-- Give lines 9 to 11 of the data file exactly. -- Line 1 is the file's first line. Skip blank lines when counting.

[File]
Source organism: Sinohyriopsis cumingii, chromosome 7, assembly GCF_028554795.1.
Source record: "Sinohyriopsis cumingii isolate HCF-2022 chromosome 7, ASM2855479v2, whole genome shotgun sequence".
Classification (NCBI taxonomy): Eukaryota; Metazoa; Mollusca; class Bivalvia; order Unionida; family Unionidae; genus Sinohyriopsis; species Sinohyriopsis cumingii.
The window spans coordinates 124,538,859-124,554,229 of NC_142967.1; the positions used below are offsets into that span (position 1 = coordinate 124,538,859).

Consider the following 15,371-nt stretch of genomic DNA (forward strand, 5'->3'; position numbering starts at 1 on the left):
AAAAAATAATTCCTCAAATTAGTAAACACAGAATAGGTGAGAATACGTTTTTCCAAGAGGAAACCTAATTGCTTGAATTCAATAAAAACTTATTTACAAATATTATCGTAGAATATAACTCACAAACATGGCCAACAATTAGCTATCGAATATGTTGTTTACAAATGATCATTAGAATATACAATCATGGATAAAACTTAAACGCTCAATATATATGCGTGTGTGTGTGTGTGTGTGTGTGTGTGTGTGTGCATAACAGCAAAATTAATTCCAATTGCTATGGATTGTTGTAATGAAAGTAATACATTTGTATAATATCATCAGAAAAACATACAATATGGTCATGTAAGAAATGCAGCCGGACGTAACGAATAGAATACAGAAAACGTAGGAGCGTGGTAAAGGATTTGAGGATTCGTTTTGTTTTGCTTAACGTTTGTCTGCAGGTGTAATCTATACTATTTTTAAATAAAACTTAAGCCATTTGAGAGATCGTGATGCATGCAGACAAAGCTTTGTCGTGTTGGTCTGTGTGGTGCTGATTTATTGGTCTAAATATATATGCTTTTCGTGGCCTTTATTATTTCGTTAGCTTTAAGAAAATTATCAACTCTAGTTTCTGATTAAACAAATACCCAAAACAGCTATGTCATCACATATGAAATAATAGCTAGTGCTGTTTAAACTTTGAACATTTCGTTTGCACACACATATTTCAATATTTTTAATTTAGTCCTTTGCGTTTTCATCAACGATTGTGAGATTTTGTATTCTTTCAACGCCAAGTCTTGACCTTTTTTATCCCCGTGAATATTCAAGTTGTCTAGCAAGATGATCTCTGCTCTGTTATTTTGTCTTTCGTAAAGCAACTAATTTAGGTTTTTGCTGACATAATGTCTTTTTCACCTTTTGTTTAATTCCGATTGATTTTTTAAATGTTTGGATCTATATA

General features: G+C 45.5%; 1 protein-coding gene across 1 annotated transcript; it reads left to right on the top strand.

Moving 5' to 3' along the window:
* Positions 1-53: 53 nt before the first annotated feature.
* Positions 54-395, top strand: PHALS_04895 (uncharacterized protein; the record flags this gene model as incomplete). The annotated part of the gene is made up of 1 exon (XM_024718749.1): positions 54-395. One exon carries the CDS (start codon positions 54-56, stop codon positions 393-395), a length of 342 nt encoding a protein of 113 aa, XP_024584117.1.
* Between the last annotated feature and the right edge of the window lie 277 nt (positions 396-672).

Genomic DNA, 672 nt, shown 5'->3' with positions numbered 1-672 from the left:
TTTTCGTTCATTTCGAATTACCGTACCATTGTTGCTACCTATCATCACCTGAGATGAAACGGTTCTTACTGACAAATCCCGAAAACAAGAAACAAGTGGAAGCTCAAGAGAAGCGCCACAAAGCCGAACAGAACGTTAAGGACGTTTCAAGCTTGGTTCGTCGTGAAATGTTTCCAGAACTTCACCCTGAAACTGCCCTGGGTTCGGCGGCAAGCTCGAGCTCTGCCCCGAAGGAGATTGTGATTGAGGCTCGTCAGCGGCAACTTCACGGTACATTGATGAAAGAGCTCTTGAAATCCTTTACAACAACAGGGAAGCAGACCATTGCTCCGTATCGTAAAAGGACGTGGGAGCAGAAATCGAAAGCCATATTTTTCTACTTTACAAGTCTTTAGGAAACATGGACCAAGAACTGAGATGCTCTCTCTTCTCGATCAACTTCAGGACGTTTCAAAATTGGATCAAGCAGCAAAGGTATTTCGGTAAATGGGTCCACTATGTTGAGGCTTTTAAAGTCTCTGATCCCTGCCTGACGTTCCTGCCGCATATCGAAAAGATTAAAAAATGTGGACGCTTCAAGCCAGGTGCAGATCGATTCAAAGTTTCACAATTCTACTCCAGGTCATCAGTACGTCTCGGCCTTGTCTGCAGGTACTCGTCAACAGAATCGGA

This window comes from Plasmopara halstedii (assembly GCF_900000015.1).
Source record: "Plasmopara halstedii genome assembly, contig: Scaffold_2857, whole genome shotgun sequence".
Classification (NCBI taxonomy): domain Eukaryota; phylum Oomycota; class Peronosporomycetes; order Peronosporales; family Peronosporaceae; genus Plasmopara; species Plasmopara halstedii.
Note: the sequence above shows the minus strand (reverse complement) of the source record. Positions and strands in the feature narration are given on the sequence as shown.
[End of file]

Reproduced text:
* Positions 1-53: 53 nt before the first annotated feature.
* Positions 54-395, top strand: PHALS_04895 (uncharacterized protein; the record flags this gene model as incomplete). The annotated part of the gene is made up of 1 exon (XM_024718749.1): positions 54-395. One exon carries the CDS (start codon positions 54-56, stop codon positions 393-395), a length of 342 nt encoding a protein of 113 aa, XP_024584117.1.
* Between the last annotated feature and the right edge of the window lie 277 nt (positions 396-672).